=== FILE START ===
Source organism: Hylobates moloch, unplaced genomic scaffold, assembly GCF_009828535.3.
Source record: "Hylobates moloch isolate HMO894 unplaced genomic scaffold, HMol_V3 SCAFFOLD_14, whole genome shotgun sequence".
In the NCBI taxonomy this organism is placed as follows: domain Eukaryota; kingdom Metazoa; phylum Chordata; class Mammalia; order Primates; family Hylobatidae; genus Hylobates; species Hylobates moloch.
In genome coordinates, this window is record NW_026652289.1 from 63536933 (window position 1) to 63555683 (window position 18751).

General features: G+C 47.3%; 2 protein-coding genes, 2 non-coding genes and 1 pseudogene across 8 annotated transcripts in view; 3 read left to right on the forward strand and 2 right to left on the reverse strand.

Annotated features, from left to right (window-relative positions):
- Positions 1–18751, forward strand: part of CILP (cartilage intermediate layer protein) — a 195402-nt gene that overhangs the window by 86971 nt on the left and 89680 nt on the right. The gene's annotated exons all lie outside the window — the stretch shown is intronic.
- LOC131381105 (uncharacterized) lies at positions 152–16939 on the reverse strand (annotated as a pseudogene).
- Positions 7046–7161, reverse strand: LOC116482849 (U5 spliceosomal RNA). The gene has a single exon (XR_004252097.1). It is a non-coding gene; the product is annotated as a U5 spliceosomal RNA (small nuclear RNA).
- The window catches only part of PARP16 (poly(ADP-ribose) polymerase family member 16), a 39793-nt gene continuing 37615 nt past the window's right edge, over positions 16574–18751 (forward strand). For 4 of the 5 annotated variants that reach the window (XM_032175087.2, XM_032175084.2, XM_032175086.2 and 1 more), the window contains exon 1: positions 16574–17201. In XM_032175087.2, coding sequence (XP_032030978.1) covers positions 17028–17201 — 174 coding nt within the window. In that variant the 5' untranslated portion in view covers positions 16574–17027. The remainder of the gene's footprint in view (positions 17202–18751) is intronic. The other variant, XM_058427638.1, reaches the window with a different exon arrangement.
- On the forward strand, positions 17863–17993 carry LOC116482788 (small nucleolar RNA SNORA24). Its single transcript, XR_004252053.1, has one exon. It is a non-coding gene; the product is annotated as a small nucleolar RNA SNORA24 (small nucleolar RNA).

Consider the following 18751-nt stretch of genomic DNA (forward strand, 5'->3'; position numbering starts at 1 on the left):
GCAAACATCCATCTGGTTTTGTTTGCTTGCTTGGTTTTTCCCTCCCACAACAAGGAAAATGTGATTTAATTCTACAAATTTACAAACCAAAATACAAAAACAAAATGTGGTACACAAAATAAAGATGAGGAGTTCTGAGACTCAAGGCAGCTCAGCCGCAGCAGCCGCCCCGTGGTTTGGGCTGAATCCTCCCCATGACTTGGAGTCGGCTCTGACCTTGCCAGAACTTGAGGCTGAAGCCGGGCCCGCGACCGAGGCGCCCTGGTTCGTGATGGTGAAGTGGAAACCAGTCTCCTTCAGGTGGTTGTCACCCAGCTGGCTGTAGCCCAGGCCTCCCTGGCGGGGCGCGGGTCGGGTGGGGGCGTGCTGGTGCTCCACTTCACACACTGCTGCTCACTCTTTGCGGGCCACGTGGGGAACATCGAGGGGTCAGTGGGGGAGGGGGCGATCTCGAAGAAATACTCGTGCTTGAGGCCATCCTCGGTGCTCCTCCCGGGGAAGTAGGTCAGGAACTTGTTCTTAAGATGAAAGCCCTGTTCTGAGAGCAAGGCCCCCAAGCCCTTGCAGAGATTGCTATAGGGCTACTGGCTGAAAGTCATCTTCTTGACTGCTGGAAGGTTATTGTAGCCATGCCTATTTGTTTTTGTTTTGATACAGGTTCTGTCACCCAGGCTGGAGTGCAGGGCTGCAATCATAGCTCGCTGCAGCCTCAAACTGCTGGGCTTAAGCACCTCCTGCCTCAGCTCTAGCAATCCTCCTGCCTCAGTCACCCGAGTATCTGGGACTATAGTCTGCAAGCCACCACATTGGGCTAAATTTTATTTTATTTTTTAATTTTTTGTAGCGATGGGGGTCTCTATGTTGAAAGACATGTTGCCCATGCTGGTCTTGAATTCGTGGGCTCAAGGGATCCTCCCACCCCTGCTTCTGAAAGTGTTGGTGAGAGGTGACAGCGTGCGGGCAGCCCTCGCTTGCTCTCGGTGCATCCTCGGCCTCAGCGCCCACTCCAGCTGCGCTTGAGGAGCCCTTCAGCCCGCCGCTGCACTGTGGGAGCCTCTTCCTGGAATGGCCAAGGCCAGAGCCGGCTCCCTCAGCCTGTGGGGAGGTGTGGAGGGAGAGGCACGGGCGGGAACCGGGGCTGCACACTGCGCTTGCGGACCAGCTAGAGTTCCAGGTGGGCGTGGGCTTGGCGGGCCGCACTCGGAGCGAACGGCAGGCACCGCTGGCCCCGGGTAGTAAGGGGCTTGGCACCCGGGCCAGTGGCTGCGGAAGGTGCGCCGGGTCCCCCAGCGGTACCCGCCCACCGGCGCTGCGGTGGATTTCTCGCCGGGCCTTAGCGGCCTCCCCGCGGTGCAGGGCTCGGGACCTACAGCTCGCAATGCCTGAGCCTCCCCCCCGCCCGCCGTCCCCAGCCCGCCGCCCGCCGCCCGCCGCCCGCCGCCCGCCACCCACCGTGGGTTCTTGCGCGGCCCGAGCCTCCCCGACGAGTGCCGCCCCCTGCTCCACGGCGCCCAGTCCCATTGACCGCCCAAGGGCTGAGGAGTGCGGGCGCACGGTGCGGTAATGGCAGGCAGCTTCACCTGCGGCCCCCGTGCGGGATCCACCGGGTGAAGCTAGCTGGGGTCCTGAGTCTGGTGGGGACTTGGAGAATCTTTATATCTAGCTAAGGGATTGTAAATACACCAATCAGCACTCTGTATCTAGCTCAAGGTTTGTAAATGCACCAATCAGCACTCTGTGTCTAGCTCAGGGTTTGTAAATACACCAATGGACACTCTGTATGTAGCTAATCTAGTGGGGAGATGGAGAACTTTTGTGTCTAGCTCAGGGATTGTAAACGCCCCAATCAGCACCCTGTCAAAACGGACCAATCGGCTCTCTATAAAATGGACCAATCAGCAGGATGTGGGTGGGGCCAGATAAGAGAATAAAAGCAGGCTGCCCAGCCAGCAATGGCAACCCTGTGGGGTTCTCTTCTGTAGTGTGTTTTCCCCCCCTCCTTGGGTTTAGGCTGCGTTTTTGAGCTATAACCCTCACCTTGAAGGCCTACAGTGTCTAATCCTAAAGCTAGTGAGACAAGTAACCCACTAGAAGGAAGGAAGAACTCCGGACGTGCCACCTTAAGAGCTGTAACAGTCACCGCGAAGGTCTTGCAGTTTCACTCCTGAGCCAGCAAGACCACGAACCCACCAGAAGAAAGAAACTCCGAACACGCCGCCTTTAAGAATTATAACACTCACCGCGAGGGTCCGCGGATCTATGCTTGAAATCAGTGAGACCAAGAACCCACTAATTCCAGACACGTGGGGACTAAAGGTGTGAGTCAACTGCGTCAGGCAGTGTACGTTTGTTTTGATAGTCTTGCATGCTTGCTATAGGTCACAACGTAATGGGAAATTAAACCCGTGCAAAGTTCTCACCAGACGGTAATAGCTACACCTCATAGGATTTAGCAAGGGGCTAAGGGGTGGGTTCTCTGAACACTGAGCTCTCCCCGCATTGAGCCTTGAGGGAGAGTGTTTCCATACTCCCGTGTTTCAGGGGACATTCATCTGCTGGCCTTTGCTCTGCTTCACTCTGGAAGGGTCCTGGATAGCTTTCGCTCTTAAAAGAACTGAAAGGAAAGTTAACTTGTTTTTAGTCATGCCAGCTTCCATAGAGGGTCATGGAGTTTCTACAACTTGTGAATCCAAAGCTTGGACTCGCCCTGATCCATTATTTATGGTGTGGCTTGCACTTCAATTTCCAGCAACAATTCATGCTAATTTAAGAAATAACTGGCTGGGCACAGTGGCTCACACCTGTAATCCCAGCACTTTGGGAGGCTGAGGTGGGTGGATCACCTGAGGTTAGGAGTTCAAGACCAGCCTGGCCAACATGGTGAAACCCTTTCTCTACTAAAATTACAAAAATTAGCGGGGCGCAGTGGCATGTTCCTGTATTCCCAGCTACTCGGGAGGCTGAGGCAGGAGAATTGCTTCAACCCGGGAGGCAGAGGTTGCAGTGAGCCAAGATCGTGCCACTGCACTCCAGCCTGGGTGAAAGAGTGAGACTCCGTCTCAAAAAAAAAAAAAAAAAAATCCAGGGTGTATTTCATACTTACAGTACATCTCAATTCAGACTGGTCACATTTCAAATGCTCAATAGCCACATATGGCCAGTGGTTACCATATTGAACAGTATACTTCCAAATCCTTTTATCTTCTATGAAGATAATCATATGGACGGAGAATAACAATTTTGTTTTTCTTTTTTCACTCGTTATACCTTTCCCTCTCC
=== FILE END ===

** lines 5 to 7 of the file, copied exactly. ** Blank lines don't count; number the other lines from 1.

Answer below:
General features: G+C 47.3%; 2 protein-coding genes, 2 non-coding genes and 1 pseudogene across 8 annotated transcripts in view; 3 read left to right on the forward strand and 2 right to left on the reverse strand.

Annotated features, from left to right (window-relative positions):
- Positions 1–18751, forward strand: part of CILP (cartilage intermediate layer protein) — a 195402-nt gene that overhangs the window by 86971 nt on the left and 89680 nt on the right. The gene's annotated exons all lie outside the window — the stretch shown is intronic.